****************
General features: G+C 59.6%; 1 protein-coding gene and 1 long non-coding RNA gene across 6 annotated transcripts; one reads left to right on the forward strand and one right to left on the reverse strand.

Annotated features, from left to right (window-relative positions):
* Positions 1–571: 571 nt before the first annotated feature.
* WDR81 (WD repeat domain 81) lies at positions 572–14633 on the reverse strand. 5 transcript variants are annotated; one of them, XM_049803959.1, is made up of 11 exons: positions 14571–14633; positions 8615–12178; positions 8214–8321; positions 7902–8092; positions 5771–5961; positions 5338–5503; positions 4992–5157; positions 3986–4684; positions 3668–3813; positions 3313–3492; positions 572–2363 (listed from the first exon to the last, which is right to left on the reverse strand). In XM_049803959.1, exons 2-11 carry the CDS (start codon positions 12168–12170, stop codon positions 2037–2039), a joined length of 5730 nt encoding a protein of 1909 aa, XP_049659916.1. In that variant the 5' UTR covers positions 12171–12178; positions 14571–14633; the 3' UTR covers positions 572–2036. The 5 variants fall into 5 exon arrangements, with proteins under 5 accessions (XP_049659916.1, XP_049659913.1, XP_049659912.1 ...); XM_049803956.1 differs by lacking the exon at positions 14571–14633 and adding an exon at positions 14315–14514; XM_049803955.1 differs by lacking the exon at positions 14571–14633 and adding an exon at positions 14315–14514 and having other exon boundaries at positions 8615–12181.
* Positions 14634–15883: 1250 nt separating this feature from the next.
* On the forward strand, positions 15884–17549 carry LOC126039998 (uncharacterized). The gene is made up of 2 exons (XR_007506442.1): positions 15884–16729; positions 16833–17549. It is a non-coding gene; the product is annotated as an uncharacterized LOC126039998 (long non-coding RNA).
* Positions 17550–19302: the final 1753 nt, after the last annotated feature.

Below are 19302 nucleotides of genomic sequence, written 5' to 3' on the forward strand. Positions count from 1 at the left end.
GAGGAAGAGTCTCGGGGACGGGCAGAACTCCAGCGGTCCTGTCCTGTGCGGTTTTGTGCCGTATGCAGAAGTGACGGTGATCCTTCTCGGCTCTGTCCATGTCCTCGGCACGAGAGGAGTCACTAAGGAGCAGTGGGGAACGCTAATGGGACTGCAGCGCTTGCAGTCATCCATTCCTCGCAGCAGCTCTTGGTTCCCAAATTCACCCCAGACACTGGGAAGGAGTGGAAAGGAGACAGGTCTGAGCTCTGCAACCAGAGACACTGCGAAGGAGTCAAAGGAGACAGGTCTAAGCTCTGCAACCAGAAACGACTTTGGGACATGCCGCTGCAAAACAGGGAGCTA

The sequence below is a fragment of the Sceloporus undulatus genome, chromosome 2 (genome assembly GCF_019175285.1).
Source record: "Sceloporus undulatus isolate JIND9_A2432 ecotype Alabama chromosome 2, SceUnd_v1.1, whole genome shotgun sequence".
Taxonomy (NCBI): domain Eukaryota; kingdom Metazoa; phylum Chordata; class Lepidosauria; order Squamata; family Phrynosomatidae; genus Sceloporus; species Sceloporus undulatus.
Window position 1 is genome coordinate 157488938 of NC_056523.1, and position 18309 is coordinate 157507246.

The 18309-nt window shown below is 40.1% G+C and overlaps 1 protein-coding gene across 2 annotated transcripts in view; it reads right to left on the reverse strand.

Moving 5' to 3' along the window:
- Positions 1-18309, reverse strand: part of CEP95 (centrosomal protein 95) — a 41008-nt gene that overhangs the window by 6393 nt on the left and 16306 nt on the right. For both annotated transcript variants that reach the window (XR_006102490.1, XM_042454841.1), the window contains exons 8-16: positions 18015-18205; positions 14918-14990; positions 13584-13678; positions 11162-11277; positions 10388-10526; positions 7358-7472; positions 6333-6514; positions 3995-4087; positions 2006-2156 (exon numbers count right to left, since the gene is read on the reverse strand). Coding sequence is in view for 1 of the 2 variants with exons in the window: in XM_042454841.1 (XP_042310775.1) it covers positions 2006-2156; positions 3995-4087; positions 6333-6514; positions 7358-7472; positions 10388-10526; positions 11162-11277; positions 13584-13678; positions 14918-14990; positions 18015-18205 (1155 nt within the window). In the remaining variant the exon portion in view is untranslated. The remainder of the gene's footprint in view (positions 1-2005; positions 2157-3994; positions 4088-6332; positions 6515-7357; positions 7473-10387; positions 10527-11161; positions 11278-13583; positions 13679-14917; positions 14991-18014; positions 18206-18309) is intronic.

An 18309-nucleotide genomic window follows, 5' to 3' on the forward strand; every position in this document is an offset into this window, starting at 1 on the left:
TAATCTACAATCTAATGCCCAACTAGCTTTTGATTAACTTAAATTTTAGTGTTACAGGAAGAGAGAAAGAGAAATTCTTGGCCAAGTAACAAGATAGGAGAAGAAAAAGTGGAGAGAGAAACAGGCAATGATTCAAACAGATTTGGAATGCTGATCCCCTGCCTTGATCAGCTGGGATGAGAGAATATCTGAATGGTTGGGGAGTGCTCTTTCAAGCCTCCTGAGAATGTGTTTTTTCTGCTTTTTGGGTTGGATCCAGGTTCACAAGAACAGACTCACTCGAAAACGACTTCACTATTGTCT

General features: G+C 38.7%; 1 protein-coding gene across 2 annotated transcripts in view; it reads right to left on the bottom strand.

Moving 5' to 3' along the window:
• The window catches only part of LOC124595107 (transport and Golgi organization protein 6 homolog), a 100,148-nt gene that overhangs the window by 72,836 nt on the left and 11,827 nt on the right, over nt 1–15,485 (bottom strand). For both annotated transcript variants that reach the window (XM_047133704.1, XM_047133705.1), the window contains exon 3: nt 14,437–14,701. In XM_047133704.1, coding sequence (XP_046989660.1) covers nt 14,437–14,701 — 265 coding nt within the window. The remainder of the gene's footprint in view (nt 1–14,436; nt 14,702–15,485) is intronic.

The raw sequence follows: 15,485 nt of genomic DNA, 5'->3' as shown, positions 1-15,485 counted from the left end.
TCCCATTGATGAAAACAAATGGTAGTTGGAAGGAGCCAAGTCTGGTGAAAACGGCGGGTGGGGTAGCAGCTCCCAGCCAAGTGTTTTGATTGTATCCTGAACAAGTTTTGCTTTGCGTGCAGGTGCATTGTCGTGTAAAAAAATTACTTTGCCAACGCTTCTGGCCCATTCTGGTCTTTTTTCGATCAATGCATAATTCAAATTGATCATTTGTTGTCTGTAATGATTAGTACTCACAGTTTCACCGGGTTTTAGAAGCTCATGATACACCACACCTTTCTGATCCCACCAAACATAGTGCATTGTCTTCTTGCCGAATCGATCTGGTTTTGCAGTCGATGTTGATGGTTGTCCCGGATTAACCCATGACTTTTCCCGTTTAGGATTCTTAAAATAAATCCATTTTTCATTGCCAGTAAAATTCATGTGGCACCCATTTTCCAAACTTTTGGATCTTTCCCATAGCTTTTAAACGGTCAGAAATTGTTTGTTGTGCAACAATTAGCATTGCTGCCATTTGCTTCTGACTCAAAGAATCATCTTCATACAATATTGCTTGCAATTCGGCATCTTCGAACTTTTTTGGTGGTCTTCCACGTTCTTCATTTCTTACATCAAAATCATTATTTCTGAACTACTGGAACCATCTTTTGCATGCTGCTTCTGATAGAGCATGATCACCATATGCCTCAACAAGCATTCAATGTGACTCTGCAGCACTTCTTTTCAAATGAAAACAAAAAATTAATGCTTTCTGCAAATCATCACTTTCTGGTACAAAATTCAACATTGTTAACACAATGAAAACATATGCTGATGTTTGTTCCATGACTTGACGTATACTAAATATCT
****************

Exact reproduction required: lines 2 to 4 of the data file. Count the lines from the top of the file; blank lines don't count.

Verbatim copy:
Annotated features, from left to right (window-relative positions):
* Positions 1–571: 571 nt before the first annotated feature.
* WDR81 (WD repeat domain 81) lies at positions 572–14633 on the reverse strand. 5 transcript variants are annotated; one of them, XM_049803959.1, is made up of 11 exons: positions 14571–14633; positions 8615–12178; positions 8214–8321; positions 7902–8092; positions 5771–5961; positions 5338–5503; positions 4992–5157; positions 3986–4684; positions 3668–3813; positions 3313–3492; positions 572–2363 (listed from the first exon to the last, which is right to left on the reverse strand). In XM_049803959.1, exons 2-11 carry the CDS (start codon positions 12168–12170, stop codon positions 2037–2039), a joined length of 5730 nt encoding a protein of 1909 aa, XP_049659916.1. In that variant the 5' UTR covers positions 12171–12178; positions 14571–14633; the 3' UTR covers positions 572–2036. The 5 variants fall into 5 exon arrangements, with proteins under 5 accessions (XP_049659916.1, XP_049659913.1, XP_049659912.1 ...); XM_049803956.1 differs by lacking the exon at positions 14571–14633 and adding an exon at positions 14315–14514; XM_049803955.1 differs by lacking the exon at positions 14571–14633 and adding an exon at positions 14315–14514 and having other exon boundaries at positions 8615–12181.